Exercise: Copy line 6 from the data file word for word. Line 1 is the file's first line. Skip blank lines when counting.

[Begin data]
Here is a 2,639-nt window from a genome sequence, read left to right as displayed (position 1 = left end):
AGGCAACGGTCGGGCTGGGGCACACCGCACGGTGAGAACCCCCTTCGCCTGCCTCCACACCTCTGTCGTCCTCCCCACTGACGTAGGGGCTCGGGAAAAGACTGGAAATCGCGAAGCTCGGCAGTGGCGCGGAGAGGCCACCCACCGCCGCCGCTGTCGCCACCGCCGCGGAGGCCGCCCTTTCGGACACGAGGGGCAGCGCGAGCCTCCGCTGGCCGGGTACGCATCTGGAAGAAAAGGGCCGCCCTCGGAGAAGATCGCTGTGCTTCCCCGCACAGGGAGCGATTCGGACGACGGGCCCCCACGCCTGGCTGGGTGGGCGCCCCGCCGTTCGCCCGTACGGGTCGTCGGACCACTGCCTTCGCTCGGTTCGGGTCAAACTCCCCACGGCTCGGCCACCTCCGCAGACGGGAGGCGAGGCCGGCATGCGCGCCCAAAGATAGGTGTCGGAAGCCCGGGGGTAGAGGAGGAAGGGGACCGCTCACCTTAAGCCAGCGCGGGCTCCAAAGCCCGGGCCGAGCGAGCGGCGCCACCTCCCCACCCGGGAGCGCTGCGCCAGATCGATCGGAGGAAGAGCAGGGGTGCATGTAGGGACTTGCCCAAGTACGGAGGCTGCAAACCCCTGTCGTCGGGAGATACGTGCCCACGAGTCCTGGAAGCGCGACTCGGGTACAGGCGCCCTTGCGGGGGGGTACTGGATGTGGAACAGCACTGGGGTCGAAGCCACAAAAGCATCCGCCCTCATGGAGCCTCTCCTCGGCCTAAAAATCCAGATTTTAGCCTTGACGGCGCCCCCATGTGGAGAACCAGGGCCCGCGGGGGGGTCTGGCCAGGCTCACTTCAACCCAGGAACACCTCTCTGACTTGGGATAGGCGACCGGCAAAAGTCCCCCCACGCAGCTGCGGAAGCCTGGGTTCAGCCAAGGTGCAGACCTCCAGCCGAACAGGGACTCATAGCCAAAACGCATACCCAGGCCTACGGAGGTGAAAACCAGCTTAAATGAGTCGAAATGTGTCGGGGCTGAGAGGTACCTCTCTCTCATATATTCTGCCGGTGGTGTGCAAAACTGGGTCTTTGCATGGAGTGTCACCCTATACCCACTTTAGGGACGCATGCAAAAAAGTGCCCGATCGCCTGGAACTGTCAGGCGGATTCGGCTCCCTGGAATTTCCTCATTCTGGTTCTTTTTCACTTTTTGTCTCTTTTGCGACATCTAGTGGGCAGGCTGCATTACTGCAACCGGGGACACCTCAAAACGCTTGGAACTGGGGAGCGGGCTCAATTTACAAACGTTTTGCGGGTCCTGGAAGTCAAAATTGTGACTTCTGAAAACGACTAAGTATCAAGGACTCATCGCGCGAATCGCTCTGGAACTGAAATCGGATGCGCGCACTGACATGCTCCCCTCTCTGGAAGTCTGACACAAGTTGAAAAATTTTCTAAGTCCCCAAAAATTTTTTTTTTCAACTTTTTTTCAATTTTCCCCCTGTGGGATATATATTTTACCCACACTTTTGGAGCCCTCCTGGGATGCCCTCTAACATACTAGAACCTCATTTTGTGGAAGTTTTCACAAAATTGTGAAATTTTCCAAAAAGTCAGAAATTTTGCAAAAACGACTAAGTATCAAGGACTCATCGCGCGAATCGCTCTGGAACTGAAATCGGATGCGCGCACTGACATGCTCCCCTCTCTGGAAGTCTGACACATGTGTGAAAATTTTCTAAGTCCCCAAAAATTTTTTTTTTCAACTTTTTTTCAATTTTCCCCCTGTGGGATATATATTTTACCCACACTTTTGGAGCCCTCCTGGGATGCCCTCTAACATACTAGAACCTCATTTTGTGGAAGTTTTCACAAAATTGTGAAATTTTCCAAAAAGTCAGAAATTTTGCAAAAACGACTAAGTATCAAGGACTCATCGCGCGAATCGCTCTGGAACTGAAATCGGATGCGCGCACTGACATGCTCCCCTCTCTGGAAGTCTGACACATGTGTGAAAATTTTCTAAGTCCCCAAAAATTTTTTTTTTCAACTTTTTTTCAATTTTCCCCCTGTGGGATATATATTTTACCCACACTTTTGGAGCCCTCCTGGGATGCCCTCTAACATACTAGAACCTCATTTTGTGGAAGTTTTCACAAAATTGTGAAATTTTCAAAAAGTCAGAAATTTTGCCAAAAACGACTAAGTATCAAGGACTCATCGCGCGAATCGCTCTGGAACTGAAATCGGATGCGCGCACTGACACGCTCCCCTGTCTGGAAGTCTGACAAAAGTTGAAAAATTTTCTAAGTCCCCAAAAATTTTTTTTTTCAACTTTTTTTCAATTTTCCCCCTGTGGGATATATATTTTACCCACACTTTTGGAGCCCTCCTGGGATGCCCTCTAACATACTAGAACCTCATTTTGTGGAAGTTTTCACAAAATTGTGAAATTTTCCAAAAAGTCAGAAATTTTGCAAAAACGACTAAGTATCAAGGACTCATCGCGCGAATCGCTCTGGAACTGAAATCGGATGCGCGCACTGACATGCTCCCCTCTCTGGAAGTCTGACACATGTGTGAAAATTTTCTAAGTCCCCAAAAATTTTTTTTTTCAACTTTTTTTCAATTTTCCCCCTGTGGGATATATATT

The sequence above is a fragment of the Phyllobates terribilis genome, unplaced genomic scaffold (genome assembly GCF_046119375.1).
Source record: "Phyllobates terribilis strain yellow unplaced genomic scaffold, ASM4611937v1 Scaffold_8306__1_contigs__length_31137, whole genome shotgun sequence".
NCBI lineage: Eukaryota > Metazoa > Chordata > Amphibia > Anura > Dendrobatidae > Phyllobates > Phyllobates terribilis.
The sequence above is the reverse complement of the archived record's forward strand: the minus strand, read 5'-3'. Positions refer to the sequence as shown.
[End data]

The sequence above is the reverse complement of the archived record's forward strand: the minus strand, read 5'-3'. Positions refer to the sequence as shown.